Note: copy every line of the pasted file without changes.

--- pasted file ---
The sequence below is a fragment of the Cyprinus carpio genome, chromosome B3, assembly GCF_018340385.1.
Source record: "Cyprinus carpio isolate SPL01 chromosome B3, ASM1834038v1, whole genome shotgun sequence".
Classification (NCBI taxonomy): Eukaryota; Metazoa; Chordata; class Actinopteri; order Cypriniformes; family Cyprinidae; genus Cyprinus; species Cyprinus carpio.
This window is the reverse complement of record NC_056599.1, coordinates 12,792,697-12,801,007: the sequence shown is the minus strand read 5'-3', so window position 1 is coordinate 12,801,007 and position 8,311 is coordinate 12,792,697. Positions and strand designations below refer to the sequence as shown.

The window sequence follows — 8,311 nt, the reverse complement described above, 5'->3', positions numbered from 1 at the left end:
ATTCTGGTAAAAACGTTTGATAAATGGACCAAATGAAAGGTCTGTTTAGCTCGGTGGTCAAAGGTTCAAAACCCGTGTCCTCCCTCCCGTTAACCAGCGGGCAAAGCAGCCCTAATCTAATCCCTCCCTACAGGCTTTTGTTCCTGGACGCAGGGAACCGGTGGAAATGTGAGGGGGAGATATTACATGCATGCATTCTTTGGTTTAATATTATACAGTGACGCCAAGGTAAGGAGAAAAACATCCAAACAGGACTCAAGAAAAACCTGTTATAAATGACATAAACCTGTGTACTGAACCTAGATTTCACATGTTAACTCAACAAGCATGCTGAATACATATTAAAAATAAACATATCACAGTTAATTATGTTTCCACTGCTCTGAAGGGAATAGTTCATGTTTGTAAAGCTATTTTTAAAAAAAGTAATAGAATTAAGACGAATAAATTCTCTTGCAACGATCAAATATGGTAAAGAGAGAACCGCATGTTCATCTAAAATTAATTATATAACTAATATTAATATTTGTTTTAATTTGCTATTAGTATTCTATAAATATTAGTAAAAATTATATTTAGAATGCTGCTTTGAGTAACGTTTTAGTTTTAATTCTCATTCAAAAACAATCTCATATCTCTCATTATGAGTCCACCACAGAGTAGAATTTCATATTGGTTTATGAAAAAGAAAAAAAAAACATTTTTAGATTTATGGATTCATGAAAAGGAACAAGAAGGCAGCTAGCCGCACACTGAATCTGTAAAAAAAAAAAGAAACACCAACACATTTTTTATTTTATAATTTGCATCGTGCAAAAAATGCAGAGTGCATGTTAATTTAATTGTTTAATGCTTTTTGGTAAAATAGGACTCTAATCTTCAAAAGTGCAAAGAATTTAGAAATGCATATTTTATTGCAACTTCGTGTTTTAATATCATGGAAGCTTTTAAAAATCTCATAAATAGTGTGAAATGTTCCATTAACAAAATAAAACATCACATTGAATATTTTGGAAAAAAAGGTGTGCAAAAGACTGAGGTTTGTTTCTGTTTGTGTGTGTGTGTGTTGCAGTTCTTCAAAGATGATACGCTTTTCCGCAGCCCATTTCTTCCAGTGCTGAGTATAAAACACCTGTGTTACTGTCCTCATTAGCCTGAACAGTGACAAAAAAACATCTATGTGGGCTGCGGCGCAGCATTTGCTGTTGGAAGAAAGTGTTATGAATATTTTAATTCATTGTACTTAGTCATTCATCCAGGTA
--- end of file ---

The sequence below is a fragment of the Cyprinus carpio genome, chromosome B3, assembly GCF_018340385.1.
Source record: "Cyprinus carpio isolate SPL01 chromosome B3, ASM1834038v1, whole genome shotgun sequence".
Classification (NCBI taxonomy): Eukaryota; Metazoa; Chordata; class Actinopteri; order Cypriniformes; family Cyprinidae; genus Cyprinus; species Cyprinus carpio.
This window is the reverse complement of record NC_056599.1, coordinates 12,792,697-12,801,007: the sequence shown is the minus strand read 5'-3', so window position 1 is coordinate 12,801,007 and position 8,311 is coordinate 12,792,697. Positions and strand designations below refer to the sequence as shown.

The window sequence follows — 8,311 nt, the reverse complement described above, 5'->3', positions numbered from 1 at the left end:
ATTCTGGTAAAAACGTTTGATAAATGGACCAAATGAAAGGTCTGTTTAGCTCGGTGGTCAAAGGTTCAAAACCCGTGTCCTCCCTCCCGTTAACCAGCGGGCAAAGCAGCCCTAATCTAATCCCTCCCTACAGGCTTTTGTTCCTGGACGCAGGGAACCGGTGGAAATGTGAGGGGGAGATATTACATGCATGCATTCTTTGGTTTAATATTATACAGTGACGCCAAGGTAAGGAGAAAAACATCCAAACAGGACTCAAGAAAAACCTGTTATAAATGACATAAACCTGTGTACTGAACCTAGATTTCACATGTTAACTCAACAAGCATGCTGAATACATATTAAAAATAAACATATCACAGTTAATTATGTTTCCACTGCTCTGAAGGGAATAGTTCATGTTTGTAAAGCTATTTTTAAAAAAAGTAATAGAATTAAGACGAATAAATTCTCTTGCAACGATCAAATATGGTAAAGAGAGAACCGCATGTTCATCTAAAATTAATTATATAACTAATATTAATATTTGTTTTAATTTGCTATTAGTATTCTATAAATATTAGTAAAAATTATATTTAGAATGCTGCTTTGAGTAACGTTTTAGTTTTAATTCTCATTCAAAAACAATCTCATATCTCTCATTATGAGTCCACCACAGAGTAGAATTTCATATTGGTTTATGAAAAAGAAAAAAAAAACATTTTTAGATTTATGGATTCATGAAAAGGAACAAGAAGGCAGCTAGCCGCACACTGAATCTGTAAAAAAAAAAAGAAACACCAACACATTTTTTATTTTATAATTTGCATCGTGCAAAAAATGCAGAGTGCATGTTAATTTAATTGTTTAATGCTTTTTGGTAAAATAGGACTCTAATCTTCAAAAGTGCAAAGAATTTAGAAATGCATATTTTATTGCAACTTCGTGTTTTAATATCATGGAAGCTTTTAAAAATCTCATAAATAGTGTGAAATGTTCCATTAACAAAATAAAACATCACATTGAATATTTTGGAAAAAAAGGTGTGCAAAAGACTGAGGTTTGTTTCTGTTTGTGTGTGTGTGTGTTGCAGTTCTTCAAAGATGATACGCTTTTCCGCAGCCCATTTCTTCCAGTGCTGAGTATAAAACACCTGTGTTACTGTCCTCATTAGCCTGAACAGTGACAAAAAAACATCTATGTGGGCTGCGGCGCAGCATTTGCTGTTGGAAGAAAGTGTTATGAATATTTTAATTCATTGTACTTAGTCATTCATCCAGGTA